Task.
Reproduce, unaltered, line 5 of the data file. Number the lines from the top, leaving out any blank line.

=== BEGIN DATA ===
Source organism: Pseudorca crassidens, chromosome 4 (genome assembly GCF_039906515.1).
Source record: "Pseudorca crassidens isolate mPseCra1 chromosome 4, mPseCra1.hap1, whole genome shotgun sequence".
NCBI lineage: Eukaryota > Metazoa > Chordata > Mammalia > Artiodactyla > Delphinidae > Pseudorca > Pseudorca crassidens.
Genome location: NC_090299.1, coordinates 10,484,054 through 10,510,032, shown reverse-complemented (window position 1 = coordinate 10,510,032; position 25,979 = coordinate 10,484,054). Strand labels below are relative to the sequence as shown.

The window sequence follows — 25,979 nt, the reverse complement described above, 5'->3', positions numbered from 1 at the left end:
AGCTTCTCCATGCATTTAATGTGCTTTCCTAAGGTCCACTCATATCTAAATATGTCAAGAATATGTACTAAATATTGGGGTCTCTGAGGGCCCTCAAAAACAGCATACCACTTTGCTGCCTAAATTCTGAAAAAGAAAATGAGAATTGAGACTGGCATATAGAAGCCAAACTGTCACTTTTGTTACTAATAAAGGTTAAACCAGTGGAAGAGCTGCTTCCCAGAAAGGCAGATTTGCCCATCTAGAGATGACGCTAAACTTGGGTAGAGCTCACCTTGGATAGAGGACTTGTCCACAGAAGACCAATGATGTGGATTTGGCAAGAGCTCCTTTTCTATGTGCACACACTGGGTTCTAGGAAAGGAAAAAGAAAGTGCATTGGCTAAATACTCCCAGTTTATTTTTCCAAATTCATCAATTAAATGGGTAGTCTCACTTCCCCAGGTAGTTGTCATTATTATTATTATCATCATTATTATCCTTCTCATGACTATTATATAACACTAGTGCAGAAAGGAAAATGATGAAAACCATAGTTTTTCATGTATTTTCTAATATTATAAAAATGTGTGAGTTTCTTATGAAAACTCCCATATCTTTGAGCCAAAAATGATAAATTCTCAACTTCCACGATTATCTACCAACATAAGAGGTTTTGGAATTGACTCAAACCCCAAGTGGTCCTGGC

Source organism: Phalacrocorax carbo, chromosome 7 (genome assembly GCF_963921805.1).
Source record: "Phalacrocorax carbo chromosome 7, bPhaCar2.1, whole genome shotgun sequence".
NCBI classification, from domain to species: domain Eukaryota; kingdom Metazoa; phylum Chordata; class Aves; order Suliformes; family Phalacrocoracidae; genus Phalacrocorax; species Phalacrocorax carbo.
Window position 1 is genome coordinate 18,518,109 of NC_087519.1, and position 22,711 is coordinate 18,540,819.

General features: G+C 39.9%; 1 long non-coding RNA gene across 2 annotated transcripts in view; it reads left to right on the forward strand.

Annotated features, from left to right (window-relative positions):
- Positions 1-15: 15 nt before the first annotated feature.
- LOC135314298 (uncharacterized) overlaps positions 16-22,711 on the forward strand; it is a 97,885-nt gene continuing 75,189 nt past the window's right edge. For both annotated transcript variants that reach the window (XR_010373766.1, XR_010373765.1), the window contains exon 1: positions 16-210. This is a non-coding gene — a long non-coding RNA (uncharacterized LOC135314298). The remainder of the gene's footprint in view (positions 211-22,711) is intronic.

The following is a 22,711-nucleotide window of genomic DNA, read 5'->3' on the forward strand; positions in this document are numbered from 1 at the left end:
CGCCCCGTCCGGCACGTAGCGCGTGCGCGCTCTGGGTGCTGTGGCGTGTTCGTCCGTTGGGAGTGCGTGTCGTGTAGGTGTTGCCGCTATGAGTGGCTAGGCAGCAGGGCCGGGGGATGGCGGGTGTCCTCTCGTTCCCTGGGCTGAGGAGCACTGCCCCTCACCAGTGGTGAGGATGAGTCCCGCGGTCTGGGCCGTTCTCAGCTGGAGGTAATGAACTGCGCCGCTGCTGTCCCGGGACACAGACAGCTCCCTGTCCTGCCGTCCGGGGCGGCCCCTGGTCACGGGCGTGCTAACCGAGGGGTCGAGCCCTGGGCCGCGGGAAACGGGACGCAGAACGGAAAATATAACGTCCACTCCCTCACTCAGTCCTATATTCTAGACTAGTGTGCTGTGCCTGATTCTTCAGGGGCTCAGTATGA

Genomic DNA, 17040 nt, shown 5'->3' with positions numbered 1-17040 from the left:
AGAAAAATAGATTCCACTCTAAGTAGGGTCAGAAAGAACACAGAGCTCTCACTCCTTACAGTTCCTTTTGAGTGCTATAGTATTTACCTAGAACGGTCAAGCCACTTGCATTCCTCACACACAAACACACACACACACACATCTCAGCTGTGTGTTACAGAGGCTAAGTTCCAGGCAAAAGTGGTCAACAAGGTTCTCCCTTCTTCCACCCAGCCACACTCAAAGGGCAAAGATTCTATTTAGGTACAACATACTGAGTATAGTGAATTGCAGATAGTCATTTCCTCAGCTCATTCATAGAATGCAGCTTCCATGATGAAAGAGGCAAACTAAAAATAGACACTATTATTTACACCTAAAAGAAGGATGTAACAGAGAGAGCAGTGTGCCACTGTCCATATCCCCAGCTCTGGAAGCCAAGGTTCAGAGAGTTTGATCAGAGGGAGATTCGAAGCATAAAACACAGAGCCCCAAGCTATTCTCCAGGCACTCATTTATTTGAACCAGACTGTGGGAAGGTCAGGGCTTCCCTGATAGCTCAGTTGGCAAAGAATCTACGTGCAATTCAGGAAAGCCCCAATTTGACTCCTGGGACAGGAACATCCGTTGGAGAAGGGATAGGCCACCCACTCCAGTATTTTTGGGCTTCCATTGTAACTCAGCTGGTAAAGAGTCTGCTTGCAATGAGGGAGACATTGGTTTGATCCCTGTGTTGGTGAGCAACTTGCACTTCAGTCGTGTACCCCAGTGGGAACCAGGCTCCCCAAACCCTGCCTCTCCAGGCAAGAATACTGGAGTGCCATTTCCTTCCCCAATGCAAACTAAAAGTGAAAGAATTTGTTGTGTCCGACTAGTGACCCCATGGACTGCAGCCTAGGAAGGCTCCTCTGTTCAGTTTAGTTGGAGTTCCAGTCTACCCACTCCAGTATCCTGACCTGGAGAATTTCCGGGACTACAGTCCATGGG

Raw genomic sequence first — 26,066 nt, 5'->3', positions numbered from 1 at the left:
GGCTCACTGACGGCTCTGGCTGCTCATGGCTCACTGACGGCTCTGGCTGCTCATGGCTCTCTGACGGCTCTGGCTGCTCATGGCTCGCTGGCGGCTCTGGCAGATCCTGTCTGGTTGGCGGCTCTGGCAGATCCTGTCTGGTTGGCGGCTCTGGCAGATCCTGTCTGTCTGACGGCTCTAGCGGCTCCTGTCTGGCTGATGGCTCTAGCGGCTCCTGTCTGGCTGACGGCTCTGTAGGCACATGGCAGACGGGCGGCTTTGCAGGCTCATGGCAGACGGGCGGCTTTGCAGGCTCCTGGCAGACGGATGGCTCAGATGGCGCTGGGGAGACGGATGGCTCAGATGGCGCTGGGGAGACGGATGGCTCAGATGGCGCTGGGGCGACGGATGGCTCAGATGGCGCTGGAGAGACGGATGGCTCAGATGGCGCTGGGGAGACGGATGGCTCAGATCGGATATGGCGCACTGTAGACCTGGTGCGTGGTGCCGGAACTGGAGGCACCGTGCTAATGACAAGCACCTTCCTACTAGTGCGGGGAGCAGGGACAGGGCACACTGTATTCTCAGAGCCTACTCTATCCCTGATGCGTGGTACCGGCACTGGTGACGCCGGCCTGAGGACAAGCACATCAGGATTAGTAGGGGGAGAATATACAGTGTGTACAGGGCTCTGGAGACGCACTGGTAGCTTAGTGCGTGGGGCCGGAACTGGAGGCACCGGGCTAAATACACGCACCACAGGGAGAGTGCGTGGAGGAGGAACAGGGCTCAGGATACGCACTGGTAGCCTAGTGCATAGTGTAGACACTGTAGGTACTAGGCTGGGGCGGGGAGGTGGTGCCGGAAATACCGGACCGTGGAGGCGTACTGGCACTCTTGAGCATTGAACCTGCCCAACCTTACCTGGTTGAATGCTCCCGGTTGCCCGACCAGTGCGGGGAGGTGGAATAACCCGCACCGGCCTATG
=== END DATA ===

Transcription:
The window sequence follows — 25,979 nt, the reverse complement described above, 5'->3', positions numbered from 1 at the left end: